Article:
Reagan ravaged by Alzheimer's

Ravaged by Alzheimer's disease, former US president Ronald Reagan is no longer able to speak or feed himself and does not recognise his family.

    Reagan was the 40th US president

    People magazine, in its 5 December edition, said that Reagan

    , 92, spends his days confined to a

    hospital bed in his Los Angeles mansion under the

    intense care of his wife, Nancy.

    And the emotional and physical strain is taking a heavy toll on his

     increasingly-frail wife, 82, who fiercely protects her

    ailing husband's dignity and even bars his closest

    friends from seeing him.

    Reagan's formerly estranged step-daughter Patti Davis wrote in

    the magazine that it is only her physically robust father's

    strength that is keeping him alive.

    "I think it's the tenacity of his soul - he just isn't ready to

    leave his reunited family," she says.

    The former Republican leader announced he was suffering from the

    debilitating neural disease in 1994.

    Former Hollywood star 

    Patty Reagan said she is often asked whether her father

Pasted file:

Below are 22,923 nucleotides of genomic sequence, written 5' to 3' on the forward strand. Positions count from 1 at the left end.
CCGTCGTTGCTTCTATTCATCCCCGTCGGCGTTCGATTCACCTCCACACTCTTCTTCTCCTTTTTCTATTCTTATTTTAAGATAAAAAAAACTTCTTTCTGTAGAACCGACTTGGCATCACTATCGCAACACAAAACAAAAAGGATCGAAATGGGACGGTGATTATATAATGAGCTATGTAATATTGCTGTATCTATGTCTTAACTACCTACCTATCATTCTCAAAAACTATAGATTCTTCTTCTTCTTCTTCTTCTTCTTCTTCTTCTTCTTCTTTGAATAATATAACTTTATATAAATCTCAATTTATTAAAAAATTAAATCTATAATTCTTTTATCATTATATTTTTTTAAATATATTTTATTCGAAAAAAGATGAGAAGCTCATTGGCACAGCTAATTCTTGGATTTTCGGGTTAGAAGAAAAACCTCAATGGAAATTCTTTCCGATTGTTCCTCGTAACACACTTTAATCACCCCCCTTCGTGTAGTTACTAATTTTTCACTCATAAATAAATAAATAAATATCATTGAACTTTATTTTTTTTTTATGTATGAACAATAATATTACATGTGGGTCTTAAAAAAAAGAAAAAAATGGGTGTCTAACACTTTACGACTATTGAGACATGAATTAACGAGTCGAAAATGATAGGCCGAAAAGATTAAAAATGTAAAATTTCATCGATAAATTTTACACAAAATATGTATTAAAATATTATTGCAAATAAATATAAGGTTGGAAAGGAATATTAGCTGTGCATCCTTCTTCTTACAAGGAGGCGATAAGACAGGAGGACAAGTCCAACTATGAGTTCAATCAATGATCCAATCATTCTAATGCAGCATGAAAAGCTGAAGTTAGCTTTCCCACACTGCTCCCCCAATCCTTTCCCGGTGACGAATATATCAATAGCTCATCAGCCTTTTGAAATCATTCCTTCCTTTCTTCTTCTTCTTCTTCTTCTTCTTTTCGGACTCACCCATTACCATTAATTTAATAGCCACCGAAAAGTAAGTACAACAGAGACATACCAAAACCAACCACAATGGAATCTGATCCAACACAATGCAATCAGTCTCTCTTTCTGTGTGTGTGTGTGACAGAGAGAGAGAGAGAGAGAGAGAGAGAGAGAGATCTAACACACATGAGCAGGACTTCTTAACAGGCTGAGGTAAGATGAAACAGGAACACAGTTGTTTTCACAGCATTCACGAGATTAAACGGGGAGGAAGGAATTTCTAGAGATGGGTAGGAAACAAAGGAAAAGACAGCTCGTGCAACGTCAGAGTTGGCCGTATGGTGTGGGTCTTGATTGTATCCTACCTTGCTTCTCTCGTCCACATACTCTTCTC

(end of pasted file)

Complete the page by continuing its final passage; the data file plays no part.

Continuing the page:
recognises her as the president's entourage keeps a tight lid on

    details of his illness.

    "It makes me realise that my mother and I have been so

    protective of his condition since he became ill - almost a decade

    now - that it has allowed people to imagine he is still talking,

    still walking, still able to stumble into a moment of clarity," she

    wrote.

    "But it would be a disservice to every family who has an

    Alzheimer's victim in their embrace to say any of that is true, and

    I don't believe my father would want us to lie."

    Reagan's office in Los Angeles declined to comment on the

    report, but said the former president was "the same" as ever.

    Nancy Reagan, who, like her husband of more than 50 years, is a

    former Hollywood star, has appeared frailer in recent years and now

    limits her public appearances to events associated with Reagan's

    political legacy.

    SOURCE: AFP


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